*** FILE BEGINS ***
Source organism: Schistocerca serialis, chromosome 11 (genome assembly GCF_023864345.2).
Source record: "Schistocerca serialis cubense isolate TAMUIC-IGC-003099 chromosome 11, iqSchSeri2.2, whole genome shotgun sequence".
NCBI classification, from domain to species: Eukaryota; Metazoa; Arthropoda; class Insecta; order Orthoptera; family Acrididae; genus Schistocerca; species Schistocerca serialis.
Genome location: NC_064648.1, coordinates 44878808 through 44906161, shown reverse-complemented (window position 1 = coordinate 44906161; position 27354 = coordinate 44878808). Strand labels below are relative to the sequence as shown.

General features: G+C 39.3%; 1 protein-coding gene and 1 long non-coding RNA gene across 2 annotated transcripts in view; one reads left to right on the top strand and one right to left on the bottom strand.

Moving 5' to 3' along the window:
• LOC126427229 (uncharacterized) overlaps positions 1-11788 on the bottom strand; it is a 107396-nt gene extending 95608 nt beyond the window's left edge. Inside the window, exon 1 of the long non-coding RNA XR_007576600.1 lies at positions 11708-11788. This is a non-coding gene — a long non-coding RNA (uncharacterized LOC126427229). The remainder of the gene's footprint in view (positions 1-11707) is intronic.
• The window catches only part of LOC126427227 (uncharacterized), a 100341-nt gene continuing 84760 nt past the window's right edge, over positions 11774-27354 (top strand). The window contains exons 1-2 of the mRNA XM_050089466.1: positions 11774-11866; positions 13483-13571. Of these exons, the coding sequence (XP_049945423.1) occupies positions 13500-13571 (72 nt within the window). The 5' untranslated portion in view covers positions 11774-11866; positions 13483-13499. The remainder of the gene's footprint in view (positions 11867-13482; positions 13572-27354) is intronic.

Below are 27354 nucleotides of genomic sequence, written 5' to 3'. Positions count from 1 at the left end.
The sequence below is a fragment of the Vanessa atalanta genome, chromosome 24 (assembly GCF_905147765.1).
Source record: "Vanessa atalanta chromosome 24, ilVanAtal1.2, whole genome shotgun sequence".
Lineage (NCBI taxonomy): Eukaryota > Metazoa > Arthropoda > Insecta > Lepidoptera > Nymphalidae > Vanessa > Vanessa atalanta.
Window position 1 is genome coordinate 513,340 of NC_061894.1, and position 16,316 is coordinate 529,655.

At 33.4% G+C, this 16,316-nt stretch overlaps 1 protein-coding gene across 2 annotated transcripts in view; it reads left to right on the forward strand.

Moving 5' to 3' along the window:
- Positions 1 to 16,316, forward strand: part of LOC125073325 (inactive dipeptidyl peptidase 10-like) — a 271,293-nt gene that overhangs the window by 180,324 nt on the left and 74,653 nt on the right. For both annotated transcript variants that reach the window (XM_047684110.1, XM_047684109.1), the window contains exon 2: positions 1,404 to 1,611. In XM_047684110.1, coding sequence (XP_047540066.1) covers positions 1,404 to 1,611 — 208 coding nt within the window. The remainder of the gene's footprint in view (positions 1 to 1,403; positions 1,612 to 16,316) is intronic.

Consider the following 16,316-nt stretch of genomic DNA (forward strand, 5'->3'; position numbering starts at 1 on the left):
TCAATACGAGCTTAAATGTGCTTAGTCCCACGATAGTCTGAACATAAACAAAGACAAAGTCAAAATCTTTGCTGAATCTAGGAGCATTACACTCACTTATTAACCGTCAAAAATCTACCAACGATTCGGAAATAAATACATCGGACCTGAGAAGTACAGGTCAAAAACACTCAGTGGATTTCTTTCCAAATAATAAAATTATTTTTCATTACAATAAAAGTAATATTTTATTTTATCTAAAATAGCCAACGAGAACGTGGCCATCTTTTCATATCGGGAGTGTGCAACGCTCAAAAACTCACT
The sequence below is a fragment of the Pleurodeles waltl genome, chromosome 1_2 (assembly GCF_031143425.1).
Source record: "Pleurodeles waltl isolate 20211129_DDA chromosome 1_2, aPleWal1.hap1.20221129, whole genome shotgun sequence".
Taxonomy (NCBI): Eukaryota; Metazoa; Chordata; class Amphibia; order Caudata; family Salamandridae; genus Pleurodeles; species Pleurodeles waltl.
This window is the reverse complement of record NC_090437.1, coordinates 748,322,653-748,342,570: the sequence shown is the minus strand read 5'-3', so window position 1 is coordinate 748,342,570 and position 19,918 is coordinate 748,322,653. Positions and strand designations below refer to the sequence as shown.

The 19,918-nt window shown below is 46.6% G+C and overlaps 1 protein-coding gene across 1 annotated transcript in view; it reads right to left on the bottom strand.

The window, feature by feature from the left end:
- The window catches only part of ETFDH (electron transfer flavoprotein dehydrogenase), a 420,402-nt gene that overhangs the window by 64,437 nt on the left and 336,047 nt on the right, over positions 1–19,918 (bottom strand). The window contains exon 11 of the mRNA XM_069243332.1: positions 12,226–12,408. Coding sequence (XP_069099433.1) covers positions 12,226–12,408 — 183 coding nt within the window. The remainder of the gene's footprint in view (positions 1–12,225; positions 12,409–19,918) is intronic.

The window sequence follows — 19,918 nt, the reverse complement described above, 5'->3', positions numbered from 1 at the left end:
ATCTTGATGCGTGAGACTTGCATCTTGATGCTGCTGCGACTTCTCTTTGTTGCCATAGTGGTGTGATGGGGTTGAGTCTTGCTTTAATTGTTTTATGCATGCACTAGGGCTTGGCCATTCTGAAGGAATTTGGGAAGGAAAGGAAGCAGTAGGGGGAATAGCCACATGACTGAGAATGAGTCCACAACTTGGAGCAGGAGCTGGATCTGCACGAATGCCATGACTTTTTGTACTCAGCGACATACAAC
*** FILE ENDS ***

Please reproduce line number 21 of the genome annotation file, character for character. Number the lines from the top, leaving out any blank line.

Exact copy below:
Taxonomy (NCBI): Eukaryota; Metazoa; Chordata; class Amphibia; order Caudata; family Salamandridae; genus Pleurodeles; species Pleurodeles waltl.